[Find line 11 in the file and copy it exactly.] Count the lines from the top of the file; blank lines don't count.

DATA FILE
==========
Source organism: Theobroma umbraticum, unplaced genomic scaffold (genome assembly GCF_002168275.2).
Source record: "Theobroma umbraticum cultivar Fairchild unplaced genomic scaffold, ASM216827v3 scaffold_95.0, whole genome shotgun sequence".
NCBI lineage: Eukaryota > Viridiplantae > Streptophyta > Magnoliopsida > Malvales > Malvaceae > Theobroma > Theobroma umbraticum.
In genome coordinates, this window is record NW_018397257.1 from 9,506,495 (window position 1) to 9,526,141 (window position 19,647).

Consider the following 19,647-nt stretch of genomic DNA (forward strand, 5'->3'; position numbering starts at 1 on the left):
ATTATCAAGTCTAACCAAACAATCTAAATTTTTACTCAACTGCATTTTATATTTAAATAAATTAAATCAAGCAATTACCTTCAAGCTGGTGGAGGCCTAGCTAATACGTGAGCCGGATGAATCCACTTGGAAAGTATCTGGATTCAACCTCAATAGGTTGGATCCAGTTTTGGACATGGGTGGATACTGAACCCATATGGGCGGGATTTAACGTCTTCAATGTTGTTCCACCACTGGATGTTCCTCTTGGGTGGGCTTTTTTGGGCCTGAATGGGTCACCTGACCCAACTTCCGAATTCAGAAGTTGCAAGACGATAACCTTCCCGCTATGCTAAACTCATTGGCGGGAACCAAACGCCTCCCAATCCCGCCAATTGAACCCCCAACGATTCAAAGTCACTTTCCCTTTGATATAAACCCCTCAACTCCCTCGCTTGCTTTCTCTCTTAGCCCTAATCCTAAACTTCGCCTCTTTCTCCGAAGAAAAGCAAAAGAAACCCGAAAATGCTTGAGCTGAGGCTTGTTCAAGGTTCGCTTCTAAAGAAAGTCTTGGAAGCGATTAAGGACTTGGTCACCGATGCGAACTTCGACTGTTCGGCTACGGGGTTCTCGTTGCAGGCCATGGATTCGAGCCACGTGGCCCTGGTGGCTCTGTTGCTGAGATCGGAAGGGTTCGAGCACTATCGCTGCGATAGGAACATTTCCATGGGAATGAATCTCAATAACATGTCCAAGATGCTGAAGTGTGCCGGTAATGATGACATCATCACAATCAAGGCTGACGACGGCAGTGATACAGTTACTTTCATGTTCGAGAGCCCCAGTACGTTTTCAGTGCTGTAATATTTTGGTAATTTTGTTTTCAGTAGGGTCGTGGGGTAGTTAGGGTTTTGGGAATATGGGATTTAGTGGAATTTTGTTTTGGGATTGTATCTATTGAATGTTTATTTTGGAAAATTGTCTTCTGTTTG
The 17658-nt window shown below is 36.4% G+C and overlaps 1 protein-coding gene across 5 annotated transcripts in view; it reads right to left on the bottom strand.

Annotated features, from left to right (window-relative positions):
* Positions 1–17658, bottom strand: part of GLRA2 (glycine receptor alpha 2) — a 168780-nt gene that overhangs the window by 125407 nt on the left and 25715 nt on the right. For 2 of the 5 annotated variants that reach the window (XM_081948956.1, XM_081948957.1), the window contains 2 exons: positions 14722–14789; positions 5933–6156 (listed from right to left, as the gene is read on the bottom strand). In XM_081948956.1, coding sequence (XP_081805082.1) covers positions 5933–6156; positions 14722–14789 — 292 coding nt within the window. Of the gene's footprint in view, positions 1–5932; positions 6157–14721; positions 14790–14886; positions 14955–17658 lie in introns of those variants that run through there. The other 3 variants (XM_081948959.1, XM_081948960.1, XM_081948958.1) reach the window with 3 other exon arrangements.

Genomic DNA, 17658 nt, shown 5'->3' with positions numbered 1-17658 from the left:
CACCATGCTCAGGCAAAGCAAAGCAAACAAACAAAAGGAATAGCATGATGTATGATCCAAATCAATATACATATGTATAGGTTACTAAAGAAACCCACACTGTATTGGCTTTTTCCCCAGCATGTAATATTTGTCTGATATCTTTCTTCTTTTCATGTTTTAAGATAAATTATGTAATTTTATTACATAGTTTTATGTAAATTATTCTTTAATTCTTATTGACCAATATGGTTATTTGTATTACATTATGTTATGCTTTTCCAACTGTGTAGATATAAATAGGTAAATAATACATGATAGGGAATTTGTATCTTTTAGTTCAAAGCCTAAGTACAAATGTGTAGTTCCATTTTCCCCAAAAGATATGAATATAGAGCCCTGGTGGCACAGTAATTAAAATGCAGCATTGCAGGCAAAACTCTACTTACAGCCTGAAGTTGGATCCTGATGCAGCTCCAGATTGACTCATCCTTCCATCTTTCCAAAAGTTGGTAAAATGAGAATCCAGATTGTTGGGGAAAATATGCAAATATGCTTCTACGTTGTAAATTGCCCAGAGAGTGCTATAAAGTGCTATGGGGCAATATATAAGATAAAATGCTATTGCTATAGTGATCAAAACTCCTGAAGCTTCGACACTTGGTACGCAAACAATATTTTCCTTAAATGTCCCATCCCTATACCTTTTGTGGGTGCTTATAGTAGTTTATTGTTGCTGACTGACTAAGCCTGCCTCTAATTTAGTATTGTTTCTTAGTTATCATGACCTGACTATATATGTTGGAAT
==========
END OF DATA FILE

CACCATGCTCAGGCAAAGCAAAGCAAACAAACAAAAGGAATAGCATGATGTATGATCCAAATCAATATACATATGTATAGGTTACTAAAGAAACCCACACTGTATTGGCTTTTTCCCCAGCATGTAATATTTGTCTGATATCTTTCTTCTTTTCATGTTTTAAGATAAATTATGTAATTTTATTACATAGTTTTATGTAAATTATTCTTTAATTCTTATTGACCAATATGGTTATTTGTATTACATTATGTTATGCTTTTCCAACTGTGTAGATATAAATAGGTAAATAATACATGATAGGGAATTTGTATCTTTTAGTTCAAAGCCTAAGTACAAATGTGTAGTTCCATTTTCCCCAAAAGATATGAATATAGAGCCCTGGTGGCACAGTAATTAAAATGCAGCATTGCAGGCAAAACTCTACTTACAGCCTGAAGTTGGATCCTGATGCAGCTCCAGATTGACTCATCCTTCCATCTTTCCAAAAGTTGGTAAAATGAGAATCCAGATTGTTGGGGAAAATATGCAAATATGCTTCTACGTTGTAAATTGCCCAGAGAGTGCTATAAAGTGCTATGGGGCAATATATAAGATAAAATGCTATTGCTATAGTGATCAAAACTCCTGAAGCTTCGACACTTGGTACGCAAACAATATTTTCCTTAAATGTCCCATCCCTATACCTTTTGTGGGTGCTTATAGTAGTTTATTGTTGCTGACTGACTAAGCCTGCCTCTAATTTAGTATTGTTTCTTAGTTATCATGACCTGACTATATATGTTGGAAT